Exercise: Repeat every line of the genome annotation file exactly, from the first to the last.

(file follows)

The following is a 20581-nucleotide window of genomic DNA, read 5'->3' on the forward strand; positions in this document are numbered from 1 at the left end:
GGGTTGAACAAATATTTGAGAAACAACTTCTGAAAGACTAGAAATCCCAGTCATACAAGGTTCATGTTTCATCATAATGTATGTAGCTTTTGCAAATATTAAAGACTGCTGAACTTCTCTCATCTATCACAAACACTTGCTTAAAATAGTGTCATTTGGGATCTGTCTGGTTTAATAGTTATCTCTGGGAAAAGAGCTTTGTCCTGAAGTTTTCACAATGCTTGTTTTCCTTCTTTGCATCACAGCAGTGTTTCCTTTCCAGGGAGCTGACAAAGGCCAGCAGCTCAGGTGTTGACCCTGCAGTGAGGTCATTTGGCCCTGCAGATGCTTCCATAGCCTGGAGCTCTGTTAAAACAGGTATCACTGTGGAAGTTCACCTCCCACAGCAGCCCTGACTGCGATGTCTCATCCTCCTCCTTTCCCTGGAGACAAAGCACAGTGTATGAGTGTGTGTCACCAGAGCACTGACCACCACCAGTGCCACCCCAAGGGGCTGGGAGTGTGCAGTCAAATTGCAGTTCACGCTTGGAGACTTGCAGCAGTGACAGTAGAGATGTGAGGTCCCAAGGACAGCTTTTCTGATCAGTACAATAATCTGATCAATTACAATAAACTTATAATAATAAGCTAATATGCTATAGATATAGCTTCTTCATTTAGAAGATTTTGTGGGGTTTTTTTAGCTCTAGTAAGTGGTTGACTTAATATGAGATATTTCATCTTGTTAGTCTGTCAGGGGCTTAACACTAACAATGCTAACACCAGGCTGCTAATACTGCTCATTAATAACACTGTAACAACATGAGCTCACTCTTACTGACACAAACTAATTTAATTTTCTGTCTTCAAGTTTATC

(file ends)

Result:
The following is a 20581-nucleotide window of genomic DNA, read 5'->3' on the forward strand; positions in this document are numbered from 1 at the left end:
GGGTTGAACAAATATTTGAGAAACAACTTCTGAAAGACTAGAAATCCCAGTCATACAAGGTTCATGTTTCATCATAATGTATGTAGCTTTTGCAAATATTAAAGACTGCTGAACTTCTCTCATCTATCACAAACACTTGCTTAAAATAGTGTCATTTGGGATCTGTCTGGTTTAATAGTTATCTCTGGGAAAAGAGCTTTGTCCTGAAGTTTTCACAATGCTTGTTTTCCTTCTTTGCATCACAGCAGTGTTTCCTTTCCAGGGAGCTGACAAAGGCCAGCAGCTCAGGTGTTGACCCTGCAGTGAGGTCATTTGGCCCTGCAGATGCTTCCATAGCCTGGAGCTCTGTTAAAACAGGTATCACTGTGGAAGTTCACCTCCCACAGCAGCCCTGACTGCGATGTCTCATCCTCCTCCTTTCCCTGGAGACAAAGCACAGTGTATGAGTGTGTGTCACCAGAGCACTGACCACCACCAGTGCCACCCCAAGGGGCTGGGAGTGTGCAGTCAAATTGCAGTTCACGCTTGGAGACTTGCAGCAGTGACAGTAGAGATGTGAGGTCCCAAGGACAGCTTTTCTGATCAGTACAATAATCTGATCAATTACAATAAACTTATAATAATAAGCTAATATGCTATAGATATAGCTTCTTCATTTAGAAGATTTTGTGGGGTTTTTTTAGCTCTAGTAAGTGGTTGACTTAATATGAGATATTTCATCTTGTTAGTCTGTCAGGGGCTTAACACTAACAATGCTAACACCAGGCTGCTAATACTGCTCATTAATAACACTGTAACAACATGAGCTCACTCTTACTGACACAAACTAATTTAATTTTCTGTCTTCAAGTTTATC